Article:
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The assembly of local communities: plants and birds in non-reclaimed mining sites


  • Martin Brändle,

  • Walter Durka,

  • Harald Krug,

  • Roland Brandl

M. Brändle and R. Brandl, Dept of Animal Ecology, Univ. of Marburg, Karl von Frisch Str., D-35032 Marburg, Germany. – W. Durka (correspondence:, UFZ Centre for Environmental Research Leipzig-Halle Ltd., Dept of Community Ecology, Theodor-Lieser Str. 4, D-06120 Halle, Germany. – H. Krug, Naturförderungsgesellschaft “Ökologische Station” Borna-Birkenhain e.V., Am Lerchenberg, D-04552 Borna-Birkenhain, Germany.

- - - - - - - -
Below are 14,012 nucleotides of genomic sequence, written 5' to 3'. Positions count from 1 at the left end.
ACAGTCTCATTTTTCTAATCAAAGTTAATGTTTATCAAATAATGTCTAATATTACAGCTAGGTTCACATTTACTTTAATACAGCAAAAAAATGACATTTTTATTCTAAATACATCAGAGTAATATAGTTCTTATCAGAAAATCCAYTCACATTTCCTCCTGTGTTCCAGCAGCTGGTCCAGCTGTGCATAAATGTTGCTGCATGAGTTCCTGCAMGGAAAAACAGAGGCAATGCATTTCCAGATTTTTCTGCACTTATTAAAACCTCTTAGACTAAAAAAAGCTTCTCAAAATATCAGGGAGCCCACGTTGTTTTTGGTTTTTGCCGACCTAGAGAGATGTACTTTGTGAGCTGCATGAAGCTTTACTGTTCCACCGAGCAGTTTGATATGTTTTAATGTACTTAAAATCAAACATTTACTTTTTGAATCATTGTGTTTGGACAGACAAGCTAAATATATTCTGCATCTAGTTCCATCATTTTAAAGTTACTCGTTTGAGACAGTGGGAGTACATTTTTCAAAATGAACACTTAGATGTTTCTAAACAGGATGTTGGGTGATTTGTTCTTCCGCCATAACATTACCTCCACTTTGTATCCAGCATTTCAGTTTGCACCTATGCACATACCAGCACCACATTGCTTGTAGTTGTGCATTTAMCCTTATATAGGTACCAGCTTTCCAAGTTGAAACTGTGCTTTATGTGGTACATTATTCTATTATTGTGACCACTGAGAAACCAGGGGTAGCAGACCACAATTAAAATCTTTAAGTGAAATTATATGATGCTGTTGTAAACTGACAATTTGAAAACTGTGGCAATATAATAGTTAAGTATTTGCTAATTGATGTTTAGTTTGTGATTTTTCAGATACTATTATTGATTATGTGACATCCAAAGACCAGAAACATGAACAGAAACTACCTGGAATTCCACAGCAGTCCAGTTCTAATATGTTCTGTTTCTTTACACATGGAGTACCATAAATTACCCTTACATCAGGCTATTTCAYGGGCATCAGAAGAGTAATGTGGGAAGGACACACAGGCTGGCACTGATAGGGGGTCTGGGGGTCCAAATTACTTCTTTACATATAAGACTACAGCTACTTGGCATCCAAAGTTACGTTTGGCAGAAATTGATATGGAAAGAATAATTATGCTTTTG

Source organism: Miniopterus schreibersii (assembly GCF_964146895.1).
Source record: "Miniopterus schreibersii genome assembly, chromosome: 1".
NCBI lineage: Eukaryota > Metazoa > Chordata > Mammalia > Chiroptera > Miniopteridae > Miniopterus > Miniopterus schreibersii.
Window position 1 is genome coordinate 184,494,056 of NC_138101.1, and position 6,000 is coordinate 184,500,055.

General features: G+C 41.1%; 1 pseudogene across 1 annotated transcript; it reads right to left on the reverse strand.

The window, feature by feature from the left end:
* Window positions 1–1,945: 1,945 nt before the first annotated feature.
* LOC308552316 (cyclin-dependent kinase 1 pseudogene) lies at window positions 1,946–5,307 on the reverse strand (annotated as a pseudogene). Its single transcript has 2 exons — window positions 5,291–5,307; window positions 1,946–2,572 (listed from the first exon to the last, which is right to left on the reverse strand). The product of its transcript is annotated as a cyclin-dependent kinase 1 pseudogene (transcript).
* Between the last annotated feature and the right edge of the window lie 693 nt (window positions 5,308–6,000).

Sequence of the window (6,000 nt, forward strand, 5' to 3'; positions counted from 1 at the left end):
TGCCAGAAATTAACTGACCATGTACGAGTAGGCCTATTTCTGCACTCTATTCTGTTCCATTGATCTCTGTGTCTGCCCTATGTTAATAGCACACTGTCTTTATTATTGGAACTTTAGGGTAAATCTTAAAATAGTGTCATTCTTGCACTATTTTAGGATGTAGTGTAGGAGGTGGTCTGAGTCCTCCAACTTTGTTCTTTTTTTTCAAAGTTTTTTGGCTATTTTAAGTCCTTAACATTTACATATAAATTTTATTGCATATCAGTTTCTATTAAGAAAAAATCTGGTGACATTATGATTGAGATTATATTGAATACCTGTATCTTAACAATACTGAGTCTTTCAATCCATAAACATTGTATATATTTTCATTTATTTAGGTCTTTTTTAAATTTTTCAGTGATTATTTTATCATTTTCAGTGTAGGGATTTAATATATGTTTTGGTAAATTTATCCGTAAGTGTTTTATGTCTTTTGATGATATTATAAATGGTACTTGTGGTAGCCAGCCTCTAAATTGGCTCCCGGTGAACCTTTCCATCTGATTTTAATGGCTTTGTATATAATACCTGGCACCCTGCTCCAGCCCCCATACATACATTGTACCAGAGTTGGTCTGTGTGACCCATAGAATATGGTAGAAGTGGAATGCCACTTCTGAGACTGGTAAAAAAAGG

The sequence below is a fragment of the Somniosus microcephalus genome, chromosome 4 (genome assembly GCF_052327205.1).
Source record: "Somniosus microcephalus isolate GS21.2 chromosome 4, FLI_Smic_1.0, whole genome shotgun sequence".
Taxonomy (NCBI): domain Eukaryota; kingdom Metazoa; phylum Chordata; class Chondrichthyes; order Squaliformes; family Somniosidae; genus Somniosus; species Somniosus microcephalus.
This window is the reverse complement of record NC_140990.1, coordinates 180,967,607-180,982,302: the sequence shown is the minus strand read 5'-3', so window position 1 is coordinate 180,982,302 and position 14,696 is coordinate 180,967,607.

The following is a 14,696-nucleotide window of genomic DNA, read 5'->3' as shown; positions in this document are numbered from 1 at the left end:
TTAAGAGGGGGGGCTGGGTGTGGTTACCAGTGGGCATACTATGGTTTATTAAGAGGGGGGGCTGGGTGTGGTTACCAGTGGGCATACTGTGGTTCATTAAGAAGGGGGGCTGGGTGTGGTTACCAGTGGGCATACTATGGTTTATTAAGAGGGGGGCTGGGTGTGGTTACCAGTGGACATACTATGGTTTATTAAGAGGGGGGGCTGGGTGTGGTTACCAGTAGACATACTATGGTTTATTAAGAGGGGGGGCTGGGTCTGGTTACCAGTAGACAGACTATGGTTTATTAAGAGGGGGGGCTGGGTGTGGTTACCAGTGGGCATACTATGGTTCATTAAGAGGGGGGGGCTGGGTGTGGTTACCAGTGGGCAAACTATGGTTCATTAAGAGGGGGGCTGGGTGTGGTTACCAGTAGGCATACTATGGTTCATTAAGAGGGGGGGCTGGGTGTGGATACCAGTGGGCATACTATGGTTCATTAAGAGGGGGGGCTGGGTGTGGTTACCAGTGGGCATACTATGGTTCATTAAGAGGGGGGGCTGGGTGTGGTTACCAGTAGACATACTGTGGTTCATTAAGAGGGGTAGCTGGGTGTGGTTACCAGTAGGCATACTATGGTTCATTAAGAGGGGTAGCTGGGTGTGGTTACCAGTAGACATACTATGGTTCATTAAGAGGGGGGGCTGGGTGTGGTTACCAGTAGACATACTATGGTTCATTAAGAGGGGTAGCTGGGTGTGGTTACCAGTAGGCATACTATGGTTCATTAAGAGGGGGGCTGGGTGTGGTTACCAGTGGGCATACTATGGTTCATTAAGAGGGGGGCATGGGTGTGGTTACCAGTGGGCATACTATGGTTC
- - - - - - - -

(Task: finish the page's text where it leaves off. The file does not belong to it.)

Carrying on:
We correlated percentage of occurrence (local occupancy) of 1069 plant species and 155 bird species across 16 non-reclaimed mining sites in a brown coal district of eastern Germany to regional range size and life history traits. To control for possible confounding effects of phylogeny we used a cross-species as well as a phylogenetically controlled approach. Although life history traits showed significant correlations to local occupancy in univariate analyses, hierarchical partitioning suggested that these variables were only of minor importance to explain local occupancy across non-reclaimed mining sites. The most robust and consistent relationship, however, was found between local occupancy and regional range size. A greater proportion of bird species than plant species from the available species pool colonized the mining sites, possibly due to the active search for suitable habitats by birds. Thus, although the two groups have different ways of colonizing a habitat, the general importance of regional distribution is the same. Overall, the results of our study underline the importance of regional patterns to understand local community composition.